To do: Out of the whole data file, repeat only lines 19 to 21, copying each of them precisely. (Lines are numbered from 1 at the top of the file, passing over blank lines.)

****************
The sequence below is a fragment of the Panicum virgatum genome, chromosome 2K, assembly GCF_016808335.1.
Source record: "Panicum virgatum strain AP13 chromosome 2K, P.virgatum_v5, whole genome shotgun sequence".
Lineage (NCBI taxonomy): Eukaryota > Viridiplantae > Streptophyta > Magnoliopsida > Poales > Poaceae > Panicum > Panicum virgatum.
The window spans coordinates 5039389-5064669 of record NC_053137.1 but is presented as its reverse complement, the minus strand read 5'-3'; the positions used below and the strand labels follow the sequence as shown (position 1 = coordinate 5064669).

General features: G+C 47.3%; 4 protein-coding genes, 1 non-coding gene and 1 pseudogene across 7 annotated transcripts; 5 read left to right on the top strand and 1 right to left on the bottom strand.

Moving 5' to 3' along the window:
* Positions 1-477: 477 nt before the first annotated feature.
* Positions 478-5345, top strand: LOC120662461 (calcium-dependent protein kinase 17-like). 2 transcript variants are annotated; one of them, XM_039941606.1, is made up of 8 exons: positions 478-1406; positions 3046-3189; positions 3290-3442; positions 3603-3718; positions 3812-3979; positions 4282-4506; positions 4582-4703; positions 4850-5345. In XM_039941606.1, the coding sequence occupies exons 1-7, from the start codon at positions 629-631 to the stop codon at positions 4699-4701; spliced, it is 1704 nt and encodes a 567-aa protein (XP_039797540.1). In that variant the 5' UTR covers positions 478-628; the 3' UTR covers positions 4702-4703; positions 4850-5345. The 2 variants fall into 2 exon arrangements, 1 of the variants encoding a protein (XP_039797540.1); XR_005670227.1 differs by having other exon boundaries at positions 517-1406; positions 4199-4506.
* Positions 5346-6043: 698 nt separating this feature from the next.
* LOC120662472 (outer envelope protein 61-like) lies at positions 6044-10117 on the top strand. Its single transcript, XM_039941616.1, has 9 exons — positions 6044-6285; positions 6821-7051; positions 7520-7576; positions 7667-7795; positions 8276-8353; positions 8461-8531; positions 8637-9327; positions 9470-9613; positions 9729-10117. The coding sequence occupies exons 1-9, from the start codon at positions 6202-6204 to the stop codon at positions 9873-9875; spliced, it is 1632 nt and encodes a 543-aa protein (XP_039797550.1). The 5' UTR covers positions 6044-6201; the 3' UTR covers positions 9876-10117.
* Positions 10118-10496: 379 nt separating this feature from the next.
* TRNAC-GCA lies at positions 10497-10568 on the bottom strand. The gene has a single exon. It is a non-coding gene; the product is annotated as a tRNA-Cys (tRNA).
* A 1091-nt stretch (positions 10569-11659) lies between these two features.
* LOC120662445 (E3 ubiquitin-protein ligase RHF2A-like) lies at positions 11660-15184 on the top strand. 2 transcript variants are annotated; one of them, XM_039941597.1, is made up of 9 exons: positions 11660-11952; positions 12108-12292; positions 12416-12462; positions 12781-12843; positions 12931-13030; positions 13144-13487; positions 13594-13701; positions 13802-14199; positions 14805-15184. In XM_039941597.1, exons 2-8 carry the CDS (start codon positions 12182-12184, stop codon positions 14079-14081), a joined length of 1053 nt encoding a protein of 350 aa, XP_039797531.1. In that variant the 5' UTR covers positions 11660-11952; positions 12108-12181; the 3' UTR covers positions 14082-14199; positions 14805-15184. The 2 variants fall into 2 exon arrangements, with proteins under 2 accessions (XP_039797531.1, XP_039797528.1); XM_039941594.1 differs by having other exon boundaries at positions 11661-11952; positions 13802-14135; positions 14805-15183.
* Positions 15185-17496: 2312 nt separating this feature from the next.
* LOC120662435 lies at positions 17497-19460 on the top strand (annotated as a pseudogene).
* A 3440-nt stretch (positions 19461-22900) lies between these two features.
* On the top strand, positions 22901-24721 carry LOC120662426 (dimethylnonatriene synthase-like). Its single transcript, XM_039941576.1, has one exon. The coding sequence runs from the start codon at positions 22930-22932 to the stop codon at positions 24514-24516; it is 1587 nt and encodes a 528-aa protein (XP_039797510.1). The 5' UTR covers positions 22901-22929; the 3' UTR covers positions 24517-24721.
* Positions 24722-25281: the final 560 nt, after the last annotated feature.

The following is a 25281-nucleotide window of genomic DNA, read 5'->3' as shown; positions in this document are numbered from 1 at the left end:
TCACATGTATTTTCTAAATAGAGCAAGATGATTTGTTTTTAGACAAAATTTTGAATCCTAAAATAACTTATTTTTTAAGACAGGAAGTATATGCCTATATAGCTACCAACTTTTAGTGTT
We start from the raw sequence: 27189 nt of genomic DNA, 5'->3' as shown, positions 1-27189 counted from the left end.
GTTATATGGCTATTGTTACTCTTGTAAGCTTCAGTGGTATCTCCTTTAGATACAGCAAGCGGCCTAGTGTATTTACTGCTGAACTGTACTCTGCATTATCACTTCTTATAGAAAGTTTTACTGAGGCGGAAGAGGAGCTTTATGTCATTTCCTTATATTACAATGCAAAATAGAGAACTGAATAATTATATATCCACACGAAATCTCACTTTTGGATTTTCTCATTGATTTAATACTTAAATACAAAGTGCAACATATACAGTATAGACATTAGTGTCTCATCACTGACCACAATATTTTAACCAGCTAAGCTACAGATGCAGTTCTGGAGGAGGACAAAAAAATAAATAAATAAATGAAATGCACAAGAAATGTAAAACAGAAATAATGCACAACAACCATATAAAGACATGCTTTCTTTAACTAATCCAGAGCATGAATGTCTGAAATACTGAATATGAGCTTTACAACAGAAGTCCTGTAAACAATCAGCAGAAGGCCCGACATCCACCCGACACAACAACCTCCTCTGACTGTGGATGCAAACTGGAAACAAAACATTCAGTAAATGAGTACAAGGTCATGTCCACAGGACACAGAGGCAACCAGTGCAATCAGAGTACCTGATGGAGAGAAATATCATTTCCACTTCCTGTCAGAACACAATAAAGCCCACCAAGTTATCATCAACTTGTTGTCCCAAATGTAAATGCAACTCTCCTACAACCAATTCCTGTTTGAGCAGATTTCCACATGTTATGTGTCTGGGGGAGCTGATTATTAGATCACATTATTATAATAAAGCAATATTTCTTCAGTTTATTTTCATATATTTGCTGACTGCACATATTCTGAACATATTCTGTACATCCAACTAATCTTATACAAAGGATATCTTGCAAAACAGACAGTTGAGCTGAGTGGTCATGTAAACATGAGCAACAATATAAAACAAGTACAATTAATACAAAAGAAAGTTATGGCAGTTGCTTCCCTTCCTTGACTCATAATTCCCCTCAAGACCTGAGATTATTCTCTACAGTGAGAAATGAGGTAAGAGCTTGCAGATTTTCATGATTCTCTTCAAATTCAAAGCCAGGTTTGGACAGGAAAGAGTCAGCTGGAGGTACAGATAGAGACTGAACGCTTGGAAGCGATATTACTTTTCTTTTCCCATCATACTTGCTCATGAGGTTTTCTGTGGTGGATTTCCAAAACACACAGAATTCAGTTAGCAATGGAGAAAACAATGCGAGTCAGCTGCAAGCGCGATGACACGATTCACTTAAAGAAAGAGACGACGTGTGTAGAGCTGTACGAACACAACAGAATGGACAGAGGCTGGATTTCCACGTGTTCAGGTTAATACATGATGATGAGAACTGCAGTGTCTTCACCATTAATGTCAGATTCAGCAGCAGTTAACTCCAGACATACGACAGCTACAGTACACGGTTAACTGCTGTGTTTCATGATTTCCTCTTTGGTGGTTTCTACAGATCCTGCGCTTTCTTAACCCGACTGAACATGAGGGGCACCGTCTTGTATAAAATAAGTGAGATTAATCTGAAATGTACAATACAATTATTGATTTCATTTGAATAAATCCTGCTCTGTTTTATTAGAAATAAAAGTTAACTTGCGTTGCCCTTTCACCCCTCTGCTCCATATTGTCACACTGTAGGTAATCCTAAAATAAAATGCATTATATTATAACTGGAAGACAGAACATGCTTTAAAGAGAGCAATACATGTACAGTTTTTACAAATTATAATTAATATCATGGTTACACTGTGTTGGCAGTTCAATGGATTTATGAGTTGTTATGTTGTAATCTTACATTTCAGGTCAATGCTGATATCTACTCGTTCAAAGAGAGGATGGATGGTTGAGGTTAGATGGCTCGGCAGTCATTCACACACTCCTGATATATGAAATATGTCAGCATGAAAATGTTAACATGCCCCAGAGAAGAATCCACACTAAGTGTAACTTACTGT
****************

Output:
* Positions 24722-25281: the final 560 nt, after the last annotated feature.

The following is a 25281-nucleotide window of genomic DNA, read 5'->3' as shown; positions in this document are numbered from 1 at the left end:
TCACATGTATTTTCTAAATAGAGCAAGATGATTTGTTTTTAGACAAAATTTTGAATCCTAAAATAACTTATTTTTTAAGACAGGAAGTATATGCCTATATAGCTACCAACTTTTAGTGTT